Honestly, the people in Ireland are beyond friendly. We have no hidden agenda, we don’t want to tell you our life stories and we don’t want anything in return. Be sure if you are in a predicament in Ireland there will be someone there willing to give you a helping hand. In 2017, Travel and Leisure named three cities in Ireland in their top 20 friendliest places in the world!
A PINT OR TWO OF GUINNESS
We’ve love Guinness. It’s an thick full drink of beer – a big pint serving of black stout – but you won’t regret trying it at least once and note this point — Dublin Guiness is not the same as the Guiness you have had in the States! If you visit Dublin you can even visit the Guinness Storehouse where you can find out how the beer is made, immerse yourself in their years of marketing and enjoy a pint with the best view in Dublin.
THE WORLDS LONGEST COASTAL DRIVE
From the wind-whipped tip of Malin Head to the safe haven of Kinsale Harbour, wrap yourself in the wilderness of the west coast of Ireland on the world’s longest defined coastal touring route. The Wild Atlantic Way is a sensational journey of soaring cliffs, buzzing towns, hidden beaches and epic bays. So whether you drive it from end-to-end, or dip into it as the mood strikes, it’s going to be a once-in-a-lifetime experience.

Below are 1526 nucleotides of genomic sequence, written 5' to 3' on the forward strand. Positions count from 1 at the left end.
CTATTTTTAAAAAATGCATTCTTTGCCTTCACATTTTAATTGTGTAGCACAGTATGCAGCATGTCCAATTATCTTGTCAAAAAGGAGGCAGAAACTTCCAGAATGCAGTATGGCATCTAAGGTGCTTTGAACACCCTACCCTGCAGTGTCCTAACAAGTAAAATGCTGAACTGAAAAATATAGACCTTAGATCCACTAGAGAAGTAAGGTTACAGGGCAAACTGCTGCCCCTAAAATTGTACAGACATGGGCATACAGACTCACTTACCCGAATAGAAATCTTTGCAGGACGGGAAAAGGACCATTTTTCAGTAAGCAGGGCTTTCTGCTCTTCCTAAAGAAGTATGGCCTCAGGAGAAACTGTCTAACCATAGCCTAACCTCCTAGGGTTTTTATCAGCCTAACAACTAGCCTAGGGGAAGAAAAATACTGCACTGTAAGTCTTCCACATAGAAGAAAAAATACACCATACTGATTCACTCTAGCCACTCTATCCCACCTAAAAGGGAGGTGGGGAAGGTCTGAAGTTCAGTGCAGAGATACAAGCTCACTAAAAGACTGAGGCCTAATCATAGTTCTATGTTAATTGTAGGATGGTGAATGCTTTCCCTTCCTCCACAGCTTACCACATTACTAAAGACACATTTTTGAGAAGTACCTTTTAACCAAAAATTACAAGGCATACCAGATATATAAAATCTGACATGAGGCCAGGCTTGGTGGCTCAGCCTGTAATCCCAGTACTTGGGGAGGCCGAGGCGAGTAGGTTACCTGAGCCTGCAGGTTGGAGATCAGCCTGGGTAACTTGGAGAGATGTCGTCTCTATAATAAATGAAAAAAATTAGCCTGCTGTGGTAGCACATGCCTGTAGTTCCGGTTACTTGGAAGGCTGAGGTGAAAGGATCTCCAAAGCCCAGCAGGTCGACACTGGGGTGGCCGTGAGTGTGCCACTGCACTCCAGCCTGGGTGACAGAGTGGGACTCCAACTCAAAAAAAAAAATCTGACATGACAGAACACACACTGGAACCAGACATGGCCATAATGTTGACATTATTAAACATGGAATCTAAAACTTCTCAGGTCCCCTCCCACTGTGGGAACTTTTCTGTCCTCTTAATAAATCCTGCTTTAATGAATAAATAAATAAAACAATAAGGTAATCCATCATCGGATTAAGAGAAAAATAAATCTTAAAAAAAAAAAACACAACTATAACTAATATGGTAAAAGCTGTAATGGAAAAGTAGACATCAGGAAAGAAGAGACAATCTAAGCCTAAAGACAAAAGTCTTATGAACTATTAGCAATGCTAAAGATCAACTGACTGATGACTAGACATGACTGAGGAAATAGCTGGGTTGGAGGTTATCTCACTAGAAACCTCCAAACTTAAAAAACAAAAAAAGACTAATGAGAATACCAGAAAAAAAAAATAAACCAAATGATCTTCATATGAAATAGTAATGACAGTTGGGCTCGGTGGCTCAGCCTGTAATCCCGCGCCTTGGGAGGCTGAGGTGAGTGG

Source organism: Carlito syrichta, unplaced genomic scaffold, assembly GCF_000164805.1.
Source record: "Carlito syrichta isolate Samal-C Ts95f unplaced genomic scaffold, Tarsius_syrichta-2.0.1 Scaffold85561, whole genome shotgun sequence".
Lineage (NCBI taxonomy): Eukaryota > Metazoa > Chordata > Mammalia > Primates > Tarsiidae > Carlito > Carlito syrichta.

ONE OF THE OLDEST LANGUAGES IN THE WORLD
Although many people don’t speak Gaelic and only a handful of places in Ireland speak only this language it is still one of the oldest in the world. Irish Gaelic (Gaeilge nah Eireann) is a Celtic language spoken by 138,000 people as a first language, and by another 1,000,000 people as a second language in Ireland with 276,000 first-language speakers worldwide (Ethnologue).The language is sometimes referred to as Gaelic, Irish Gaelic, or Erse, but in Ireland it is simply called Irish. Irish was the only language spoken in Ireland until the 17th century, but the dominance of English and the effects of 19th-century potato famines and emigration led to a sharp decline in the population. Today, Irish is spoken as a first language by a small minority of the population of Ireland. The main concentrations of native Irish speakers are scattered along the west coast of Ireland. An Irish-speaking area is called Gaeltacht.